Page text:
Thursday, July 26, 2007
The Naples Daily News is reporting that residents of a neighborhood in East Naples, Florida are just about fed up with their water hyacinth problem and the county's apparent lack of interest in dealing with it. The invasive water hyacinth (Eichhornia crassipes) has almost completely covered the surface of a set of private canals adjacent to a lower-income area in East Naples known as Port-au-Prince. Apparently the inaction by Collier County has to do with that word "private" - the county says they only maintain public waterways (So who the heck owns these canals and why aren't they stepping up?). Residents want the county to spray herbicide to control the aquatic weeds but the county is reluctant to do. It sounds like they will actually consider it but not on a regular basis and not unless someone finds a way to pay for it. In the meantime, residents are forced to deal with burgeoning mosquito populations and possible fish kills caused by all the stagnation that water hyacinth facilitates.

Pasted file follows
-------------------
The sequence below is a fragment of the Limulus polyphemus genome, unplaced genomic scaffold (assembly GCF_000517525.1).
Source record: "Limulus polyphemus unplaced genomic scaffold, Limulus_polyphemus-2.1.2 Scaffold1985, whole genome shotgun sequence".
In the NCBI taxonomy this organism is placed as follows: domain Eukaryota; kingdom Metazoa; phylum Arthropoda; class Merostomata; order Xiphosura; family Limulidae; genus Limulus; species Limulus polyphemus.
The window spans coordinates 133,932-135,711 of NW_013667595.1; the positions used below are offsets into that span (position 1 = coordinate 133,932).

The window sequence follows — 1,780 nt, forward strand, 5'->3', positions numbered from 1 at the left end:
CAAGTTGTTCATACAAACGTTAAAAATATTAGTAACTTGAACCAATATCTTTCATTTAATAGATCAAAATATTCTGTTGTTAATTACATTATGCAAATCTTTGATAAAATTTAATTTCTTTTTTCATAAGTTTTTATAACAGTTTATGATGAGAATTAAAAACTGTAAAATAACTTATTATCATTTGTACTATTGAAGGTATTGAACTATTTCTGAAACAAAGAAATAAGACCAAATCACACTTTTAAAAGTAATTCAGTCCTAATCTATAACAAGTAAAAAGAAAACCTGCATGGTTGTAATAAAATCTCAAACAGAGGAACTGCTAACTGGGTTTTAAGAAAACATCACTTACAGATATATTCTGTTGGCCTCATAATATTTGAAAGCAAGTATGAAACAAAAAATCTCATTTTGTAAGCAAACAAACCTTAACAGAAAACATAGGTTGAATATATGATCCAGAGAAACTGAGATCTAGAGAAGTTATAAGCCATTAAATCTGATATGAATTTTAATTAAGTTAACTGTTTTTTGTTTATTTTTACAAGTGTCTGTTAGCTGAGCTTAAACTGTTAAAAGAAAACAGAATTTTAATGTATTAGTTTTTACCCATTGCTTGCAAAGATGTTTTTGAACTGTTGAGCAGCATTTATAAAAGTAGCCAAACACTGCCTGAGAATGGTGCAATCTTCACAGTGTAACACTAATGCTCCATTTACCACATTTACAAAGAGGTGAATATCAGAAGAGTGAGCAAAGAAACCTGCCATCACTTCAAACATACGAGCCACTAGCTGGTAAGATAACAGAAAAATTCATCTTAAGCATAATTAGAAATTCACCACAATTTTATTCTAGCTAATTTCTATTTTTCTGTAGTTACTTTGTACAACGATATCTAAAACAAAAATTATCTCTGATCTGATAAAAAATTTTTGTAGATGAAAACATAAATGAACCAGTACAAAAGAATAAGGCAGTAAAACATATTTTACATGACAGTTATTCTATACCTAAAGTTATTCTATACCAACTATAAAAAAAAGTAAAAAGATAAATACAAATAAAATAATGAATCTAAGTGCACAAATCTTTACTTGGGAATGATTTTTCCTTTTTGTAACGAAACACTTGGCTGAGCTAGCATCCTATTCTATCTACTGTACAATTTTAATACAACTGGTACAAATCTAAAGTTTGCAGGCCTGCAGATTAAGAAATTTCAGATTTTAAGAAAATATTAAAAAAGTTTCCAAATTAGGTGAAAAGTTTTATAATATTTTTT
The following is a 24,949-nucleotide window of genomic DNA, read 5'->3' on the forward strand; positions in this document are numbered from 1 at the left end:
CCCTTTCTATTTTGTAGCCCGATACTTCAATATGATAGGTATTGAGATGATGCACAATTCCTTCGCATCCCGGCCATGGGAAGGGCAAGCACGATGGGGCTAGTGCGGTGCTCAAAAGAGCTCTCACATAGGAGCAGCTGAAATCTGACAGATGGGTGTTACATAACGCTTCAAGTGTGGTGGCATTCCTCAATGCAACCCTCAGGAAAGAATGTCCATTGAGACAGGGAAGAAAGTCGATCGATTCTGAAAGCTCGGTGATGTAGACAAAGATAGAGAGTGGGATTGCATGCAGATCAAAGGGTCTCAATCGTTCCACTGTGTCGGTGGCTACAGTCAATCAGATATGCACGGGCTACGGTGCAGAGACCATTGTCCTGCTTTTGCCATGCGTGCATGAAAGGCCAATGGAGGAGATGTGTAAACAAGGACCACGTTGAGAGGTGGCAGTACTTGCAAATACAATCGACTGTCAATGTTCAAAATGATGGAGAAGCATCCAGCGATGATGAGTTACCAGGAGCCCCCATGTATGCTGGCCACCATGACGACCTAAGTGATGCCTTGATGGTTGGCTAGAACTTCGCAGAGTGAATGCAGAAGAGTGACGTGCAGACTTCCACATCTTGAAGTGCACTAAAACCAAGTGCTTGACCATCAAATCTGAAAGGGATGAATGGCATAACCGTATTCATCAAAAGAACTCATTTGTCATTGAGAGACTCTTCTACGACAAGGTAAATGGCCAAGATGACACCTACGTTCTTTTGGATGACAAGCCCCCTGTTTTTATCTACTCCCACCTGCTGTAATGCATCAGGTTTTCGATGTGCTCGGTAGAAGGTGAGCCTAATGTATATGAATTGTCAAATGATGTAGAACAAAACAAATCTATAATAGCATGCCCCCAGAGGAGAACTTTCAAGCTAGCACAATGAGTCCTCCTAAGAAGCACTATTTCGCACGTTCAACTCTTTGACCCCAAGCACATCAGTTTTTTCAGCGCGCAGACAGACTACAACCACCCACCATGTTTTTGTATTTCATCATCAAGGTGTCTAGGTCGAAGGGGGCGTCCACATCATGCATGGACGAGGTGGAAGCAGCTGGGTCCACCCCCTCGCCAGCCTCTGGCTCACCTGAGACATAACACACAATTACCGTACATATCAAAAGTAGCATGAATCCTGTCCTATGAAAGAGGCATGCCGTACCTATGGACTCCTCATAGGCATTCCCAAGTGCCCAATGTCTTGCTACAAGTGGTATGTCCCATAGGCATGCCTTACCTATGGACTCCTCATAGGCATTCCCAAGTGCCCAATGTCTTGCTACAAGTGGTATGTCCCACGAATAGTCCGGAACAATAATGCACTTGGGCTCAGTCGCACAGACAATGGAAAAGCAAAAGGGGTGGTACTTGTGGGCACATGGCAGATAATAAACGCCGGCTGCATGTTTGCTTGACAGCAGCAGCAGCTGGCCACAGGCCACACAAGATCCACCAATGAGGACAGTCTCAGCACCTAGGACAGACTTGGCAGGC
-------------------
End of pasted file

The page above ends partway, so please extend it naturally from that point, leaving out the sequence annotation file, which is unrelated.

Interested readers will want to check out this article detailing a Port-au-Prince resident's efforts to convince Collier County commissioners to help out, as well as this plea from another resident. Thanks to thingfish23 of The Taming of the Band-Aid for sending in the link to the story.
Labels: aquatic plants, Florida, insects, mosquitoes, plants
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